Yes, the history I learned in my shorts was just as biased as the one I was taught in today’s children’s books.
However, I still have a lot to say about the way that I was introduced to the subject.
The actions of our monarchs and queens are only one part of the larger picture of a country with so many people. We were able to learn the dates and sequence of our monarchs. This gave us a framework to hang other bits of the story as they came our way. It also gave the whole a chronological coherence.
To illustrate, those of us who were taught the old-fashioned method have vivid memories of each period in our history, as delineated with the name of the ruling House at the time.
The Tudors? Doublets and hose, the Dissolution of the Monasteries, the Spanish Armada and the first flowering of Shakespeare’s genius.
The Stuarts? Van Dyke’s moustaches and beards, Cavaliers & Roundheads; the Great Fire of London, Isaac Newton, Nell Gwyn, and all the other sultry mistresses of Charles II, as depicted in Sir Peter Lely’s painting.
The Hanoverians? Powdered wigs, sedan chairs, Palladian country houses, Jane Austen, Hogarth’s Gin Lane, Alexander Pope and the dark Satanic mills of Blake’s Jerusalem.
How many of today’s GCSE students, I wonder, could tell you which period came first — the Elizabethan, Jacobean or Georgian — or whether Shakespeare lived before or after the English Civil War?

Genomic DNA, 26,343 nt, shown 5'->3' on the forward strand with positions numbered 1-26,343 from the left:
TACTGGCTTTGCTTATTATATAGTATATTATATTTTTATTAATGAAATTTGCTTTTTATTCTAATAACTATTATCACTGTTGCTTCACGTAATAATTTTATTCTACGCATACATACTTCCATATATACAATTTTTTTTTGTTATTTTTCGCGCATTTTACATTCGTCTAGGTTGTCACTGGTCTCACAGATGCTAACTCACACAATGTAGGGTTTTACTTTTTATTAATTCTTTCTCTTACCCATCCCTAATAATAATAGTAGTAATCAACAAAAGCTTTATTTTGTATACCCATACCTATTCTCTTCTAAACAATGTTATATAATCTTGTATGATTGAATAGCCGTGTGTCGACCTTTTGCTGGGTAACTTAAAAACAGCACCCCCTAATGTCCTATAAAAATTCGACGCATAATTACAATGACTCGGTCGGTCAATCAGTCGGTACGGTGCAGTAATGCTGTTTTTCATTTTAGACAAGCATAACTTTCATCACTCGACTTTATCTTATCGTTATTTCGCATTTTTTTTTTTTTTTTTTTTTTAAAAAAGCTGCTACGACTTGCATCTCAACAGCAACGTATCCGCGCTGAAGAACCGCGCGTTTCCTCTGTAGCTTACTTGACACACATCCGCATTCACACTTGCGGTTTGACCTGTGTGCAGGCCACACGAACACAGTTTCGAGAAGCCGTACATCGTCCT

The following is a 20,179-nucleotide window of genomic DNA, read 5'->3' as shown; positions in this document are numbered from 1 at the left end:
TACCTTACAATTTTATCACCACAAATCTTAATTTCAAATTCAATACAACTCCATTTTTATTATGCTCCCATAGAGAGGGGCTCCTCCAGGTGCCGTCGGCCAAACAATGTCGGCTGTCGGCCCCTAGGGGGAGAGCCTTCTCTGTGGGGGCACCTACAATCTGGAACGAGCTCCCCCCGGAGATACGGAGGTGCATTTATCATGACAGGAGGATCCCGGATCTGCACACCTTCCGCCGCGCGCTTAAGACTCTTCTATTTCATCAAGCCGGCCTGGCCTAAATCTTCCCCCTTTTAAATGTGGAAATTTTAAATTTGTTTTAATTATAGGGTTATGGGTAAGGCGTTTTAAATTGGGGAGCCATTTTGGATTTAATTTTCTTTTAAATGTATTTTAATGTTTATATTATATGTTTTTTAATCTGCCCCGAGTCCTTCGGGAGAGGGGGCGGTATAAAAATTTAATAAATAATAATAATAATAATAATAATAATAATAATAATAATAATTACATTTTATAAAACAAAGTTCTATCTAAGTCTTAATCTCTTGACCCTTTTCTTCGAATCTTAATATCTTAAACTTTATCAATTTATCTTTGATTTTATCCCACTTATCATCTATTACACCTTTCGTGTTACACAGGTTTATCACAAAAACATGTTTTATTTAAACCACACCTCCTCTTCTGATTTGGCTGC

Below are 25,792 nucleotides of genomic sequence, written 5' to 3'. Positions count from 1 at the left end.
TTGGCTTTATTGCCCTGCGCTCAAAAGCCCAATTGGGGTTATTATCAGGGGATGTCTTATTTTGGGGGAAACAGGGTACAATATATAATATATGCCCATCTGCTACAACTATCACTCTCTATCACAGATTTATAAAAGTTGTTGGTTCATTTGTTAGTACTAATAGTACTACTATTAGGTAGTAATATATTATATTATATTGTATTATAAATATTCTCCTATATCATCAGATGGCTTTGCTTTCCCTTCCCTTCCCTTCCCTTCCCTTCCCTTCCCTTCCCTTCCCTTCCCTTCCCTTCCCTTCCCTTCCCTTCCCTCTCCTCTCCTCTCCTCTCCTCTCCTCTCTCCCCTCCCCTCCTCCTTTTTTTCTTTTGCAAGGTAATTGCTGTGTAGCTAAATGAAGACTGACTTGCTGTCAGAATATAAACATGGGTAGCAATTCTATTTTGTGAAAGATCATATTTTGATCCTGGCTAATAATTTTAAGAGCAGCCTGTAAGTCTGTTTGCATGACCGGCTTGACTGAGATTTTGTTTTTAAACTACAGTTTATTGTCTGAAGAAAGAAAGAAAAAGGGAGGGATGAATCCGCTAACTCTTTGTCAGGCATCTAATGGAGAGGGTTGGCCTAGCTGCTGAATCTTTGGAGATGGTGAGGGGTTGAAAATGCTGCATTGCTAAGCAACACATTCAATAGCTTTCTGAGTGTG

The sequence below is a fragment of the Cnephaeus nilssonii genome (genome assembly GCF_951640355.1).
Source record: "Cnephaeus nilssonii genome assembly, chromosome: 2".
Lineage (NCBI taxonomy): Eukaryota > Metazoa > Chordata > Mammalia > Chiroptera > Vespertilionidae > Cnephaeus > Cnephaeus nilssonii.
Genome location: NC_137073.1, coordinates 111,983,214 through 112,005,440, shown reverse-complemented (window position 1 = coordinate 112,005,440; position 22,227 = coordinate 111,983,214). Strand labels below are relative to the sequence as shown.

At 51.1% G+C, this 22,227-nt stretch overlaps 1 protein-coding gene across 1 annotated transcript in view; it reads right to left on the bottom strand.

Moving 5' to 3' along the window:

If all primary school students were taught the dates of our monarchs, which is far too rare, they would have a better chance of putting together the story about these islands.
As for the old way of focusing on the exploits of great men and women (all right, mostly men, I grant you), I reckon it made history more inspiring to young minds than today’s emphasis on the ways in which national heroes such as Nelson and Churchill fell short of the modern woke ideal.
Every week, or so it seems now, another revered figure from the past is being dragged through mud. Sir Thomas Picton, a Waterloo hero, was the latest to have his portrait taken from a public gallery due to his connections with slavery.
But I have a deeper objection to today’s concentration on our ancestors’ ill-treatment of women and minorities. Yes, I know that the praiseworthy idea is to be ‘inclusive’ and make all children feel that our history belongs quite as much to them as to anyone else.
But I can’t help feeling that it may have the opposite effect. Say what you like about the old way of accentuating the positive about our history — our military victories, great writers, scientists and engineers — but at least it instilled a shared sense of patriotic pride, which bound together British children from all backgrounds.
By relentlessly stressing our ancestors’ discriminatory treatment of the sexes and races, don’t teachers risk breeding ill-feeling between boy and girl, black and white, and turning children against the country I was brought up to love? I just pray that I’m wrong.
But before I close, I mustn’t overlook one dramatic event of the Stuart period, which I omitted from the list I gave earlier. I am referring to the foiled Gunpowder Plot, which was meant to blow up James I along with other members of the Lords and Commons at the State Opening of Parliament, November 5, 1605.
Four out of ten younger readers might be surprised to discover that Guy Fawkes was one of the conspirators. And no, he did not invent fireworks nor cutlery with a name that sounds like his.
As a service to that 40 per cent, I’ll end with the rest of the verse whose first lines I quoted in my second paragraph: ‘I see no reason / Why gunpowder treason / Should ever be forgot.’